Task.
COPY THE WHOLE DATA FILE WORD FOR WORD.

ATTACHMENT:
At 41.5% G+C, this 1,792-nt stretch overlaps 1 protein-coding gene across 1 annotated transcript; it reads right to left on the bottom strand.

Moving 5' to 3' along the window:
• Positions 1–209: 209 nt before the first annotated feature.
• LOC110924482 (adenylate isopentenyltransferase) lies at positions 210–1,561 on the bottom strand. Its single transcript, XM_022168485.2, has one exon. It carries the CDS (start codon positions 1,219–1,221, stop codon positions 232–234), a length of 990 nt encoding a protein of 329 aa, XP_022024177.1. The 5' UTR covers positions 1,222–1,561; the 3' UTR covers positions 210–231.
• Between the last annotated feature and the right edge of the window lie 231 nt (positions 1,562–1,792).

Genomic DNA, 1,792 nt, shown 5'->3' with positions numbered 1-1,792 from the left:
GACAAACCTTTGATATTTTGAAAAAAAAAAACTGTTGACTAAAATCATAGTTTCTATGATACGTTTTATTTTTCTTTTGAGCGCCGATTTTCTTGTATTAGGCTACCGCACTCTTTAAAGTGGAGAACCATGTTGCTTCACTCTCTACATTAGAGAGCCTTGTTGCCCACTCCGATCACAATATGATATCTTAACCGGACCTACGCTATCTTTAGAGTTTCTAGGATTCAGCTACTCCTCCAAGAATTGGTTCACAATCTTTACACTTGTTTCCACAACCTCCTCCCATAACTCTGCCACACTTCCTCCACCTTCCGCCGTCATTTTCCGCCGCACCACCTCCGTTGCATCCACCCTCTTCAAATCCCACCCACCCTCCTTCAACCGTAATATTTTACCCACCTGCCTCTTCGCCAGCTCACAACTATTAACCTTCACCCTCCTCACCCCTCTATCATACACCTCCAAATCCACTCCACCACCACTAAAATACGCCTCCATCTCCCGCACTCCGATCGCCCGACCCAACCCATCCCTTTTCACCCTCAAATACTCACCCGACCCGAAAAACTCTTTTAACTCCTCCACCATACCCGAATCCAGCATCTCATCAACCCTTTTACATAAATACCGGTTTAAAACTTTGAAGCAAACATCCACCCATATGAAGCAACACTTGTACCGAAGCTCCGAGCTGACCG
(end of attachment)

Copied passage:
At 41.5% G+C, this 1,792-nt stretch overlaps 1 protein-coding gene across 1 annotated transcript; it reads right to left on the bottom strand.

Moving 5' to 3' along the window:
• Positions 1–209: 209 nt before the first annotated feature.
• LOC110924482 (adenylate isopentenyltransferase) lies at positions 210–1,561 on the bottom strand. Its single transcript, XM_022168485.2, has one exon. It carries the CDS (start codon positions 1,219–1,221, stop codon positions 232–234), a length of 990 nt encoding a protein of 329 aa, XP_022024177.1. The 5' UTR covers positions 1,222–1,561; the 3' UTR covers positions 210–231.
• Between the last annotated feature and the right edge of the window lie 231 nt (positions 1,562–1,792).

Genomic DNA, 1,792 nt, shown 5'->3' with positions numbered 1-1,792 from the left:
GACAAACCTTTGATATTTTGAAAAAAAAAAACTGTTGACTAAAATCATAGTTTCTATGATACGTTTTATTTTTCTTTTGAGCGCCGATTTTCTTGTATTAGGCTACCGCACTCTTTAAAGTGGAGAACCATGTTGCTTCACTCTCTACATTAGAGAGCCTTGTTGCCCACTCCGATCACAATATGATATCTTAACCGGACCTACGCTATCTTTAGAGTTTCTAGGATTCAGCTACTCCTCCAAGAATTGGTTCACAATCTTTACACTTGTTTCCACAACCTCCTCCCATAACTCTGCCACACTTCCTCCACCTTCCGCCGTCATTTTCCGCCGCACCACCTCCGTTGCATCCACCCTCTTCAAATCCCACCCACCCTCCTTCAACCGTAATATTTTACCCACCTGCCTCTTCGCCAGCTCACAACTATTAACCTTCACCCTCCTCACCCCTCTATCATACACCTCCAAATCCACTCCACCACCACTAAAATACGCCTCCATCTCCCGCACTCCGATCGCCCGACCCAACCCATCCCTTTTCACCCTCAAATACTCACCCGACCCGAAAAACTCTTTTAACTCCTCCACCATACCCGAATCCAGCATCTCATCAACCCTTTTACATAAATACCGGTTTAAAACTTTGAAGCAAACATCCACCCATATGAAGCAACACTTGTACCGAAGCTCCGAGCTGACCG